I can think of five factors to consider: How fast are you going, how fast you stop, what you hit, how much you weigh, how/where you are seated.
Obviously speed is a factor. But also how fast you stop. If you hit a giant pillow, it will absorb all the impact and you will be fine. If you hit a tree (which you did) the tree will dig into the car, and the car's crumple zones will absorb the impact. But if you slammed head on with another car and came to an instantaneous stop, the crumple zones on your car no longer work, and now the full force of the impact is fully transferred to the occupants.
Also consider a big ping-pong ball hitting a window compared to a baseball. If the speed of impact is the same, the ping-pong ball with less momentum will bounce off. The baseball will crash right through the window. Same thing with a person. The car's speed is the same, but the heavier person will fly further, and hit harder than a light person.
Lastly, where is the person seated. If the steering wheel blocks a person's path, or an arm gets caught behind the seat, etc. then the person will not go far. But if the car dipped, and gave a person a clear path straight to the windshield, then there's nothing to stop you.
I saw a show once that demonstrated an instant stop from 10 miles per hour. Everyone slid forward, out of their seats. With brakes, suspension, and seat motion, it's impossible to demonstrate that stop with a car... but step up the speed and those factors play less and less of a role. I also know that under full braking force, my car can stop fast than I can. With full brakes, the only thing keeping me seated is a locked seatbelt, and a locked leg (up against the pedal/footrest). Otherwise I would fly forward.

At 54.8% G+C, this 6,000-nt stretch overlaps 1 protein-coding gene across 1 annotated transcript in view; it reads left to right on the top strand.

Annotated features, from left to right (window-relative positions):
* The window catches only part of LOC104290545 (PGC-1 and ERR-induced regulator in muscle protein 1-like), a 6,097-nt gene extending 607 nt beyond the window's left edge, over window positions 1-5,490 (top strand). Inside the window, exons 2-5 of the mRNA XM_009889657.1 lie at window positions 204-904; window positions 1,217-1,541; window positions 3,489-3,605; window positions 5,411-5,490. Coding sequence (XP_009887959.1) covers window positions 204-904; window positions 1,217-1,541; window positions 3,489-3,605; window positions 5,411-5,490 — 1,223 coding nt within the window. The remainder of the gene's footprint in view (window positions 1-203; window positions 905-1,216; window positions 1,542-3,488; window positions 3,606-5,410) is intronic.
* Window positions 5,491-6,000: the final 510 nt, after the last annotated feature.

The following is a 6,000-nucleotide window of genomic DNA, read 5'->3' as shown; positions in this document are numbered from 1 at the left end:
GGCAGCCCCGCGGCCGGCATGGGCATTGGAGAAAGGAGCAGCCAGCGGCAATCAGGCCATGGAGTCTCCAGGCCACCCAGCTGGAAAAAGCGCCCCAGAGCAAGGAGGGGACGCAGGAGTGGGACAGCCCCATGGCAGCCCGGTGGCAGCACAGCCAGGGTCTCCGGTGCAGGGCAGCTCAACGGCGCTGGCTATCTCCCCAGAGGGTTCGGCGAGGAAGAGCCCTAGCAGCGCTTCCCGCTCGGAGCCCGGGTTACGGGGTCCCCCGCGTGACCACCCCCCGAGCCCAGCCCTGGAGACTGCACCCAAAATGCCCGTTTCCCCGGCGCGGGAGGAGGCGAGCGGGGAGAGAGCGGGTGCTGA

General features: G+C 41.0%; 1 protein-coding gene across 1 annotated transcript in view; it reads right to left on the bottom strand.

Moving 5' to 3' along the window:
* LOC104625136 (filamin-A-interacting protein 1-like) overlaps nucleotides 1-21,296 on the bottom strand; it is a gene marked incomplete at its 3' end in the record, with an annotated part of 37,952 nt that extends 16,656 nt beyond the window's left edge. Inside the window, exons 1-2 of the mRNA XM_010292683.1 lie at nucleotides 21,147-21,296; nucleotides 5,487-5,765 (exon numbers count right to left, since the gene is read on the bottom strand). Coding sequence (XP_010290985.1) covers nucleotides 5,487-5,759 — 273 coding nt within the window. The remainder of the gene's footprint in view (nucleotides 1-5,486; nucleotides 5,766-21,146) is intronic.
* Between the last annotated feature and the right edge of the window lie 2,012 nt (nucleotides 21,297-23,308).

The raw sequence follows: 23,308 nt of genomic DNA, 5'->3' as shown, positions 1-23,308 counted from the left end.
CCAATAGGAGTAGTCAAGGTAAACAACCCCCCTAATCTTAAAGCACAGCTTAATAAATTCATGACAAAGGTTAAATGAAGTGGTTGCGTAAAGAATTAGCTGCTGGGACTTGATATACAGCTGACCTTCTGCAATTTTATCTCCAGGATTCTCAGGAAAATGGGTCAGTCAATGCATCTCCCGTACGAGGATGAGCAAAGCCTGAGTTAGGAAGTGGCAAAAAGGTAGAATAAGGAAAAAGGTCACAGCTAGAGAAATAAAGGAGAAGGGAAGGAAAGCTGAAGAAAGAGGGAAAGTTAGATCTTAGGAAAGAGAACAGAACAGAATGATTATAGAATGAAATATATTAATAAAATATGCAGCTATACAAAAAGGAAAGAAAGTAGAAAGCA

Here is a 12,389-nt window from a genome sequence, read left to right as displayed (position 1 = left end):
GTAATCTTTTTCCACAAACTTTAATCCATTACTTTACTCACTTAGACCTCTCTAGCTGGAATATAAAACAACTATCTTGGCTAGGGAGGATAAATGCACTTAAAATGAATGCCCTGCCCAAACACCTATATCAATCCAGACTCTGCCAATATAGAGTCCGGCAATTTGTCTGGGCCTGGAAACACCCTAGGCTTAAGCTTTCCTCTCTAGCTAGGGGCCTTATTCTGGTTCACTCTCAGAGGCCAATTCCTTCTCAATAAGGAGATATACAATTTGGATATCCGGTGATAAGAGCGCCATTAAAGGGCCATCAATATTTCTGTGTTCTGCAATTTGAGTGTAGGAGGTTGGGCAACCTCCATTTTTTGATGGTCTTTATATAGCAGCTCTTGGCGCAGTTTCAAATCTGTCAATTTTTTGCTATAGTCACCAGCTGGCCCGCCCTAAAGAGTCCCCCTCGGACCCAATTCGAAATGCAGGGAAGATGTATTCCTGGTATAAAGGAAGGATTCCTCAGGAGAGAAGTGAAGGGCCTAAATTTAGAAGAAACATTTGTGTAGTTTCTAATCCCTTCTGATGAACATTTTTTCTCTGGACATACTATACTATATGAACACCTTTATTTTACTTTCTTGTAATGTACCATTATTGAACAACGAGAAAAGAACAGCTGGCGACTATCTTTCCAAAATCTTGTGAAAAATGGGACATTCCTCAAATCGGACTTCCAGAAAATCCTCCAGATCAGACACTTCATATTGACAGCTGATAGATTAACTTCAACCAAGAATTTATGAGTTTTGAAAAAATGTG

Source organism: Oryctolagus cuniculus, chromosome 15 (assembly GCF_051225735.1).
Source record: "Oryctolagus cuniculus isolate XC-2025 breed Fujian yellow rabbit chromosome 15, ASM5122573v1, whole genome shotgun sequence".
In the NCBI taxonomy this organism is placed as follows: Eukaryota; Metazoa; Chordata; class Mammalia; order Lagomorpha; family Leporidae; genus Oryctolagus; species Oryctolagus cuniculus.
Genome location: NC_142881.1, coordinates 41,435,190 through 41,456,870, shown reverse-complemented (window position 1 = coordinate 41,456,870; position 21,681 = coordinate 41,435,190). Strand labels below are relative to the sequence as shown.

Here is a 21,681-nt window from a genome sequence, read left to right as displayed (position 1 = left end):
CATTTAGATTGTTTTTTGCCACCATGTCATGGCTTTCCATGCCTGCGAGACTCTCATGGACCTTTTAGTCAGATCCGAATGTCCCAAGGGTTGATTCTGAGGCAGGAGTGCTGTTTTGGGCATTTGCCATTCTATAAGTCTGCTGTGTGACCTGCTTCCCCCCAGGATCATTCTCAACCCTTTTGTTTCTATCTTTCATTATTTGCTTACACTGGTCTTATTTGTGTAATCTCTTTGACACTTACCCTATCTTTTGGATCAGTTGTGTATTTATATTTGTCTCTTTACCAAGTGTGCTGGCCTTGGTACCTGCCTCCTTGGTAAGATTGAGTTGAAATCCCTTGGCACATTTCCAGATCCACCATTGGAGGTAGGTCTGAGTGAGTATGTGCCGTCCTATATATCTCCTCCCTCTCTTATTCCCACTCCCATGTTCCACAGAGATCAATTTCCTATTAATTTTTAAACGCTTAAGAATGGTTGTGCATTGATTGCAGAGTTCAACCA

That being said, if all the worse case conditions were met, I would think 50km/h (30mph) would be ample to send a person through the windshield. A typical crash, with average conditions would probably require a higher speed... perhaps 50mph (80km/h). I think by that point, flying through the windshield is one of many injuries you would receive...
Just keep in mind, kinetic energy, or rather, force related to velocity... the velocity is squared. So even a small increase in speed results in a significant increase in force.